Mastercard bans cannabis purchases on debit cards.

Mastercard bans cannabis purchases on debit cards.

Mastercard puts a brake on marijuana transactions, dealing a blow to the industry


In a surprising move, Mastercard has instructed financial institutions to stop allowing marijuana transactions on its debit cards, dealing a blow to an industry that is already operating on the fringes of the financial system in the United States. While marijuana has been legalized for medicinal and recreational use in several states, it remains illegal at the federal level, making it difficult for cannabis businesses to access traditional banking services.

Most banks in the country have been hesitant to service cannabis companies due to the inconsistent legal landscape surrounding marijuana. This has resulted in a situation where marijuana-related businesses often operate on a cash-only basis, creating security concerns and hindering their ability to participate fully in the financial system.

“As we were made aware of this matter, we quickly investigated it. In accordance with our policies, we instructed the financial institutions that offer payment services to cannabis merchants and connects them to Mastercard to terminate the activity,” a spokesperson for Mastercard said.

While the move may come as a disappointment to the state-legal cannabis industry and the patients and consumers who rely on their products, it highlights the ongoing challenges and legal complexities faced by the marijuana sector. The federal government still views cannabis sales as illegal, and as such, Mastercard is aligning its policies with the federal standpoint.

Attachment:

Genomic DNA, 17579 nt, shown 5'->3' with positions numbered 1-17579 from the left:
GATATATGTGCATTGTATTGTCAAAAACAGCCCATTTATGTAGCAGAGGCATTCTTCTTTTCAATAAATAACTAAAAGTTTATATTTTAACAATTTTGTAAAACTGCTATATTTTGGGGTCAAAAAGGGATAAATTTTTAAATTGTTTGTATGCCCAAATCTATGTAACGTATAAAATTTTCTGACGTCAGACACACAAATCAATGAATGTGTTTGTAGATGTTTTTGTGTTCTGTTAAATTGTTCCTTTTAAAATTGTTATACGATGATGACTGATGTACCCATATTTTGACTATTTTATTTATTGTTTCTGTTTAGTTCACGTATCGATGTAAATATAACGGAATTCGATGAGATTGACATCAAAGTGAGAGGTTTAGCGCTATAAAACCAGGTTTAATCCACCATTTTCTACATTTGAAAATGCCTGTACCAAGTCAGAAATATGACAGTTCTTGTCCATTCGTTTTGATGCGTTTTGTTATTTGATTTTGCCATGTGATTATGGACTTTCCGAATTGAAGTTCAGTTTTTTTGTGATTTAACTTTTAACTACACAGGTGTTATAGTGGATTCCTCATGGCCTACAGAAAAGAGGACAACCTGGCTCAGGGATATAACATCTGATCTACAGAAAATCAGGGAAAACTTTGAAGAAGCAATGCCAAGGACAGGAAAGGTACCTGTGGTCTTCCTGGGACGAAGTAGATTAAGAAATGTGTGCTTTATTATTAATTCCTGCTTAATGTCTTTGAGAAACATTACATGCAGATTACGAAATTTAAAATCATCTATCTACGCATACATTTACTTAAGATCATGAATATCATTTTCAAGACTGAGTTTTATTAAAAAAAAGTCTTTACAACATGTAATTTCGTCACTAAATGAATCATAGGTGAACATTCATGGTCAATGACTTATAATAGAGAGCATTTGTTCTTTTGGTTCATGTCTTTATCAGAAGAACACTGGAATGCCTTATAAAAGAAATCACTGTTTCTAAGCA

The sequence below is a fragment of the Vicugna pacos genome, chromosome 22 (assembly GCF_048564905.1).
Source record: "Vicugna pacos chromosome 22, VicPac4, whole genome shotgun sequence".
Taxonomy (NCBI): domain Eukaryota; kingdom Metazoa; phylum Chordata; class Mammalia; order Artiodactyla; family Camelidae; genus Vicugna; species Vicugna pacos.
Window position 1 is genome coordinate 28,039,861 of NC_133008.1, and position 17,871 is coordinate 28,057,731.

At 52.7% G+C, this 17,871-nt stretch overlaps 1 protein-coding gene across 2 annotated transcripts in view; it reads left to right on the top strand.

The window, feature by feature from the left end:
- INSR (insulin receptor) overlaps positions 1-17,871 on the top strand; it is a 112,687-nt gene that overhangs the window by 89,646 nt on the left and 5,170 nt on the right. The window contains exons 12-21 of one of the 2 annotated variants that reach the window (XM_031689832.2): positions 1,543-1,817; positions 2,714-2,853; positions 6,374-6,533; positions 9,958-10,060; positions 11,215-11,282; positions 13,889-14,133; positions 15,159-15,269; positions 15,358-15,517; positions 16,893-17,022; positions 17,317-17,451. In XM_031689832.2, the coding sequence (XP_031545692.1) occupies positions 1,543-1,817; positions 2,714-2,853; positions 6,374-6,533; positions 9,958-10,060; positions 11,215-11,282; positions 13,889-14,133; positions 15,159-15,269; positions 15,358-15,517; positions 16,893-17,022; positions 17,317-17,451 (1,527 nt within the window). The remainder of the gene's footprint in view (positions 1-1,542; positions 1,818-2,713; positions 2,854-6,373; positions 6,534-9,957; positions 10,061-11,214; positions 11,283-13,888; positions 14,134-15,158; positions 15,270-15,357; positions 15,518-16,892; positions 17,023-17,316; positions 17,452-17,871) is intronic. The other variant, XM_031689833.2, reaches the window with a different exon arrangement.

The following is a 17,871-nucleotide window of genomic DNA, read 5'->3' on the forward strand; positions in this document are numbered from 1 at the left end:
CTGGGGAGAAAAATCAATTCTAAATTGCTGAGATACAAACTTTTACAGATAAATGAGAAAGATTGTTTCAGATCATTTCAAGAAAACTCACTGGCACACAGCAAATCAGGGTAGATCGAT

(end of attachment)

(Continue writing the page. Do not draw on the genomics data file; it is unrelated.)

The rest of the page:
Brady Cobb, the CEO of Sunburn Cannabis, expressed his disappointment, stating that “this move is another blow to the state-legal cannabis industry and patients/consumers who want to access this budding category.” Cobb’s sentiments are echoed by Darren Weiss, the President of pot firm Verano, who emphasized the importance of advocating for cannabis reform in Washington and engaging in dialogue with elected officials and stakeholders to support the growth of legal cannabis across the United States.

The decision from Mastercard comes at a critical time when the industry is eagerly waiting for legislation that would make it easier for cannabis businesses to access banking services. The SAFE Banking Act, a bill proposed by Majority Leader Chuck Schumer, aims to address the financial challenges facing the cannabis sector. However, the bill’s passage is uncertain, with Republican Senator John Cornyn recently dismissing it as “wishful thinking.”

Mastercard’s decision to halt marijuana transactions on its debit cards could further complicate the efforts of cannabis businesses to gain wider acceptance within the financial system. This setback highlights the urgent need for comprehensive cannabis reform at the federal level, as well as increased dialogue between industry stakeholders, elected officials, and financial institutions to find workable solutions.

Overall, while Mastercard’s decision may temporarily hinder the growth of the state-legal cannabis industry, it also underscores the importance of addressing the legal ambiguities surrounding marijuana and finding a way forward that ensures both the safety and accessibility of cannabis products for consumers across the United States.